Senate lays groundwork for spending deal
© Greg Nash

Senators are laying the groundwork for a short-term government funding bill as lawmakers work to finish negotiations on a deal.


The Senate voted 89-7 on Tuesday evening to end debate over taking up a House bill that will be used as the vehicle for the continuing resolution, which hasn't been finalized.

The vote succeeded after Senate Majority Leader Mitch McConnellAddison (Mitch) Mitchell McConnellSenate approves two energy regulators, completing panel On The Money: Biden announces key members of economic team | GOP open to Yellen as Treasury secretary, opposed to budget pick | GAO: Labor Department 'improperly presented' jobless data Senate GOP open to confirming Yellen to be Biden's Treasury secretary MORE (R-Ky.) huddled with the Senate GOP conference to update his members on the status of the talks. 

"We just had another good conversation on this side with our members and are now prepared to proceed to the bill that we used as a shell," he said before the vote.

He urged "a little cooperation from both sides,” and said that negotiators are continuing their work on a deal and "hope to have that completed and available for review very soon."

The vote comes after leadership twice postponed it; lawmakers had hoped to vote last week.

Sen. Barbara MikulskiBarbara Ann MikulskiForeign policy congressional committees need to call more women experts Lobbying World Only four Dem senators have endorsed 2020 candidates MORE (D-Md.) said after the vote that "the next 48 hours are crucial" and cautioned that Republicans have "a few poison pill riders" that could deter Democratic support.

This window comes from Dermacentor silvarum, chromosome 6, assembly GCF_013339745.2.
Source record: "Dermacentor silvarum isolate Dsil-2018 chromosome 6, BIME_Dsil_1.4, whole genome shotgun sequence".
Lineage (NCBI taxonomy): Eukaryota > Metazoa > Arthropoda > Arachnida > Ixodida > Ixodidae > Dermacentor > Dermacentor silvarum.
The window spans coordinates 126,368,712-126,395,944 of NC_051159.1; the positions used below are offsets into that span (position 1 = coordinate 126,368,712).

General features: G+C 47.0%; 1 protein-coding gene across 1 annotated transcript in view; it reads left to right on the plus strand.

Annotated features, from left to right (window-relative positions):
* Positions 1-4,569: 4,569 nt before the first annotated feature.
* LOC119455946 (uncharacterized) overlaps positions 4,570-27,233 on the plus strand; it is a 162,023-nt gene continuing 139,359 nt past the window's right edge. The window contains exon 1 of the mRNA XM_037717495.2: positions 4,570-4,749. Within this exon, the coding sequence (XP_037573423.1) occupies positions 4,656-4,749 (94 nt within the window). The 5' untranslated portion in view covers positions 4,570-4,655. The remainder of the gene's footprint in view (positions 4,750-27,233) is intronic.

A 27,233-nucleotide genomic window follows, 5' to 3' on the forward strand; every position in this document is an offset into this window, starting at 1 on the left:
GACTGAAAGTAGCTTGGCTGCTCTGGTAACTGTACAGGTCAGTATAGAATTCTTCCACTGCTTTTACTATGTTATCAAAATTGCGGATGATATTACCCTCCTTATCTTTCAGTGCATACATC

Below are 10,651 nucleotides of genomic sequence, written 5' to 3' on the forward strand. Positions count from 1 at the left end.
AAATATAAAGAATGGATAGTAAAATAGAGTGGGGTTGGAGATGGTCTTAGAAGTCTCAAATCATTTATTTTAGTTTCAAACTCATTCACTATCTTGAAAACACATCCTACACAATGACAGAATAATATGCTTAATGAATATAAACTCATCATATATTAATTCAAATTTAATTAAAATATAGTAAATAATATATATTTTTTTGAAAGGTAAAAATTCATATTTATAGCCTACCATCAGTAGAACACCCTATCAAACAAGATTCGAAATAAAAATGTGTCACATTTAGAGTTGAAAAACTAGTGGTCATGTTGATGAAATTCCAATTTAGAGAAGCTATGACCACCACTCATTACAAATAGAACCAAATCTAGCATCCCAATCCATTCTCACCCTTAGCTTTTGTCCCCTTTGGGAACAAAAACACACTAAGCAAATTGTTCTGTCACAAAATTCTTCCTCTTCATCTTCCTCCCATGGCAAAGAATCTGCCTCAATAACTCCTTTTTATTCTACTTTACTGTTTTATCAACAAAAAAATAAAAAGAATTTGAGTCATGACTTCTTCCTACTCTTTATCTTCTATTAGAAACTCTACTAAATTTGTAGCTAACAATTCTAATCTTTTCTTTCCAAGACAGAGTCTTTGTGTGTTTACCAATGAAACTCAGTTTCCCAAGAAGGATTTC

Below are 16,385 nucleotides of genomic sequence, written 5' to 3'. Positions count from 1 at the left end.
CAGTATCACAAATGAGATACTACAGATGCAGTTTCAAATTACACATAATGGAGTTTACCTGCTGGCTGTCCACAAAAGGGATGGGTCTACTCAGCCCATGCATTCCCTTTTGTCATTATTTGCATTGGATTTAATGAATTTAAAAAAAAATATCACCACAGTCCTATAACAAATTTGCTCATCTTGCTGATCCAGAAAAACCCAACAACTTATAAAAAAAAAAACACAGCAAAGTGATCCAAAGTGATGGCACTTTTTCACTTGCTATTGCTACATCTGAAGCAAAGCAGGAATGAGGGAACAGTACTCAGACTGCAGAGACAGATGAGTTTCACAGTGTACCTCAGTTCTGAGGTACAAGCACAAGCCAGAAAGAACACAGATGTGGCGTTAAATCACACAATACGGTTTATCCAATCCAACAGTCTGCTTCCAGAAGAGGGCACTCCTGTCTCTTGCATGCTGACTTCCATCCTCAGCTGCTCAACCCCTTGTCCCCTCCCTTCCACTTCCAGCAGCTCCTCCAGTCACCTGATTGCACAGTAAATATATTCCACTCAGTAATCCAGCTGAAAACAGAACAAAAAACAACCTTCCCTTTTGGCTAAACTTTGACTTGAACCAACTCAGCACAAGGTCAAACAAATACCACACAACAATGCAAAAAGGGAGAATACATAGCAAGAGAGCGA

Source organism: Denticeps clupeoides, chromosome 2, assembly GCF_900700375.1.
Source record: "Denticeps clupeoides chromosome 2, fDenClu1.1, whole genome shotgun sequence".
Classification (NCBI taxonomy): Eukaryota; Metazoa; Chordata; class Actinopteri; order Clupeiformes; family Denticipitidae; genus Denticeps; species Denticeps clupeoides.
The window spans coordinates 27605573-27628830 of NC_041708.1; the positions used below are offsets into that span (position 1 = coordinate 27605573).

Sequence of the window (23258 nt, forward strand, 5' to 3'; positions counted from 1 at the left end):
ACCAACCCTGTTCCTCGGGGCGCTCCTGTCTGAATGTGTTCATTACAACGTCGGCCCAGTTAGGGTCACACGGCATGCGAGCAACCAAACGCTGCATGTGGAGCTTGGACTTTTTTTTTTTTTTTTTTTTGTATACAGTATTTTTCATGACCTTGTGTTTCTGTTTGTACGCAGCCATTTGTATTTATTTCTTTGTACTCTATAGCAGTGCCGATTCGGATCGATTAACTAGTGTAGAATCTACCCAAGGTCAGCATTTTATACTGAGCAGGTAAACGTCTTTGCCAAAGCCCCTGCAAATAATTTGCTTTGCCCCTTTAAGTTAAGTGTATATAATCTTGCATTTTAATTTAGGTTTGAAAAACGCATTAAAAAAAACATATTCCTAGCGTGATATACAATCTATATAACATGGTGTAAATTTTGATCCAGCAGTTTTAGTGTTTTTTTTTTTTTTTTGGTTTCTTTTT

Lawmakers have until Sept. 30 to pass the short-term spending bill, which is expected to last through Dec. 9.

Leadership indicated this week that it has resolved a stalemated over funding to fight the Zika virus, which ground the appropriations process to a halt earlier this year. 

However, lawmakers are still resolving myriad policy fights, including an effort by Sen. Ted CruzRafael (Ted) Edward CruzOVERNIGHT ENERGY: Trump administration proceeds with rollback of bird protections despite objections | Trump banking proposal on fossil fuels sparks backlash from libertarians | EU 2019 greenhouse gas emissions down 24 percent Trump's NATO ambassador pledges 'seamless' transition to Biden administration Potential 2024 Republicans flock to Georgia amid Senate runoffs MORE (R-Texas) to link a change in U.S. internet policy to the bill.

Minority Leader Harry ReidHarry Mason ReidFeinstein departure from top post sets stage for Judiciary fight Whitehouse says Democratic caucus will decide future of Judiciary Committee Bottom line MORE (Nev.) blasted the Texas Republican's effort earlier on Tuesday.

"It's not [time for] a big debate for talking about how we change the internet forever," the outgoing Democratic leader told reporters.

"It's not a time to try to satisfy Cruz because he doesn't get along with the caucus and they're trying to shut him up."

Cruz's wants to include language that would prevent the administration from relinquishing the U.S.'s primary role in internet oversight.